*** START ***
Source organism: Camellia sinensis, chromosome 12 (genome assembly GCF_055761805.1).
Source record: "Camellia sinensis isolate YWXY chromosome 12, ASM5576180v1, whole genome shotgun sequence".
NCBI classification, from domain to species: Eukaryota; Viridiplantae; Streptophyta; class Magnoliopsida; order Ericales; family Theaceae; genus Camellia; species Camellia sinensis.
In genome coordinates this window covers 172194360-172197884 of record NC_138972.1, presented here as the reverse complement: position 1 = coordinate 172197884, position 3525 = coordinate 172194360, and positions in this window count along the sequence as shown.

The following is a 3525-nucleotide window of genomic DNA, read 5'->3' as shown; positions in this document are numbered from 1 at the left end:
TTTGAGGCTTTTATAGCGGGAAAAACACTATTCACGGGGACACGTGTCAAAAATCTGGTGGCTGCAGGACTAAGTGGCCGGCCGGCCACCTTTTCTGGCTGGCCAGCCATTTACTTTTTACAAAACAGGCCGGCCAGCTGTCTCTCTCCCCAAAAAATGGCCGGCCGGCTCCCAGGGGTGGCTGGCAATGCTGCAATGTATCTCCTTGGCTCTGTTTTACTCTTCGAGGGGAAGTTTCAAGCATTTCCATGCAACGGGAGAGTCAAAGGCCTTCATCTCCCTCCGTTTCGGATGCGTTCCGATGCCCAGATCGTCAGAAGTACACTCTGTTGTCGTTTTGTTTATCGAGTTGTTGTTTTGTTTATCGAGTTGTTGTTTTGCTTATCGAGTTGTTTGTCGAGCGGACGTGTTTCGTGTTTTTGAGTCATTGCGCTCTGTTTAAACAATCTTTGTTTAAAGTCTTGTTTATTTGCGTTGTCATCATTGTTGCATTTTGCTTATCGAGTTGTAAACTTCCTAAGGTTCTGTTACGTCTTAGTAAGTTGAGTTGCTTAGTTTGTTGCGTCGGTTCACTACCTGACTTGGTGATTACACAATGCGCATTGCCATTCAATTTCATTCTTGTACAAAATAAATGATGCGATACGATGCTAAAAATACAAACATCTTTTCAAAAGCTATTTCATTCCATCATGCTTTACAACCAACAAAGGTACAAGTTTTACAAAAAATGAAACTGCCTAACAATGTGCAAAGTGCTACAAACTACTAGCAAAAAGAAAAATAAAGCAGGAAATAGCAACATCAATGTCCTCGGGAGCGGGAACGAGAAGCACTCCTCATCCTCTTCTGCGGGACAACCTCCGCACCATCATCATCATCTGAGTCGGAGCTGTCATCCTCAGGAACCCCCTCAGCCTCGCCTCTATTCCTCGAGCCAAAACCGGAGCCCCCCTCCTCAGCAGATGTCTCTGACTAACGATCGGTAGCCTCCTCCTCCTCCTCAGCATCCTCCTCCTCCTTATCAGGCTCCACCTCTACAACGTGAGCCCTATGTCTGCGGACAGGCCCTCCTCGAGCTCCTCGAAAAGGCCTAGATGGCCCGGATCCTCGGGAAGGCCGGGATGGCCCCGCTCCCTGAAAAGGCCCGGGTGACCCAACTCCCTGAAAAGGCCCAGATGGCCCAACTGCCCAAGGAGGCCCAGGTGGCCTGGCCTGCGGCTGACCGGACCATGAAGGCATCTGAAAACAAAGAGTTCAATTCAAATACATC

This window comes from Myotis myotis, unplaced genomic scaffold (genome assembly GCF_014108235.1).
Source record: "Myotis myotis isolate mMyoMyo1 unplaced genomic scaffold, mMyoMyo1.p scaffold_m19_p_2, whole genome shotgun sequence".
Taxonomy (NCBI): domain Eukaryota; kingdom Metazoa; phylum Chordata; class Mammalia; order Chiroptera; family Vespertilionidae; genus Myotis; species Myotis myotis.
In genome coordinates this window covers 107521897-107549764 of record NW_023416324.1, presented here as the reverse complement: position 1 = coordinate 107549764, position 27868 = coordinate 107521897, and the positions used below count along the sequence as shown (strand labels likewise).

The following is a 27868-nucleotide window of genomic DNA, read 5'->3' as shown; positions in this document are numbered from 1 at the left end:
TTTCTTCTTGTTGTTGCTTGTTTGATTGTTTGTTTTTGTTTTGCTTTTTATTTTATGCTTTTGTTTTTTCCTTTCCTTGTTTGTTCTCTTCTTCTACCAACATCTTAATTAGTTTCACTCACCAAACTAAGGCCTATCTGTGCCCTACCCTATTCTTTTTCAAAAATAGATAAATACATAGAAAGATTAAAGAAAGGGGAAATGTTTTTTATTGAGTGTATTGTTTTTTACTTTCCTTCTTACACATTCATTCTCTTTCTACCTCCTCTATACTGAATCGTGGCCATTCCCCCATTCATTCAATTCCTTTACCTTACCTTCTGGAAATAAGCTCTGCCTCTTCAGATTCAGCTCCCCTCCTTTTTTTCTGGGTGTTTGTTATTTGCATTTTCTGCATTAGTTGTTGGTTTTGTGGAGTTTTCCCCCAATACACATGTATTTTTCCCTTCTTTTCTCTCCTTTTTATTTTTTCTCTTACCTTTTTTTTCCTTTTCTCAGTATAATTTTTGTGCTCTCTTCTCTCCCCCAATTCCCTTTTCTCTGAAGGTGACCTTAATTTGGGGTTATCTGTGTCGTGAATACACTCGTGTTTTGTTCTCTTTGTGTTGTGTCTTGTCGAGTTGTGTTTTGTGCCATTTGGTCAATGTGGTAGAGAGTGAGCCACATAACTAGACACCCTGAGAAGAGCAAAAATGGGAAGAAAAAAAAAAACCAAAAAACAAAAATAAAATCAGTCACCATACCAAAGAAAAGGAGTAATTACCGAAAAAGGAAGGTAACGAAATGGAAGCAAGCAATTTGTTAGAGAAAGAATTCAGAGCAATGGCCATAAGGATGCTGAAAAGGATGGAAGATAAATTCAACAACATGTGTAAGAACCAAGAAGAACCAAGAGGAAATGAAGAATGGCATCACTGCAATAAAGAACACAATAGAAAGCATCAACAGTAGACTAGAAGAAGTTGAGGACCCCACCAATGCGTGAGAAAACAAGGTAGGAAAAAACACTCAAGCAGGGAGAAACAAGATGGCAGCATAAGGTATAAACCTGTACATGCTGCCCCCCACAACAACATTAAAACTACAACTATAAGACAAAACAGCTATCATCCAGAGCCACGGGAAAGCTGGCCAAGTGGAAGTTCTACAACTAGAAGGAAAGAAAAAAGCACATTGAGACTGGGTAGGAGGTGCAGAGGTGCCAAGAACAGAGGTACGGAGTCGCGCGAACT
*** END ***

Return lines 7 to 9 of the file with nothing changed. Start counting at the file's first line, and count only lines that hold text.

This window comes from Myotis myotis, unplaced genomic scaffold (genome assembly GCF_014108235.1).
Source record: "Myotis myotis isolate mMyoMyo1 unplaced genomic scaffold, mMyoMyo1.p scaffold_m19_p_2, whole genome shotgun sequence".
Taxonomy (NCBI): domain Eukaryota; kingdom Metazoa; phylum Chordata; class Mammalia; order Chiroptera; family Vespertilionidae; genus Myotis; species Myotis myotis.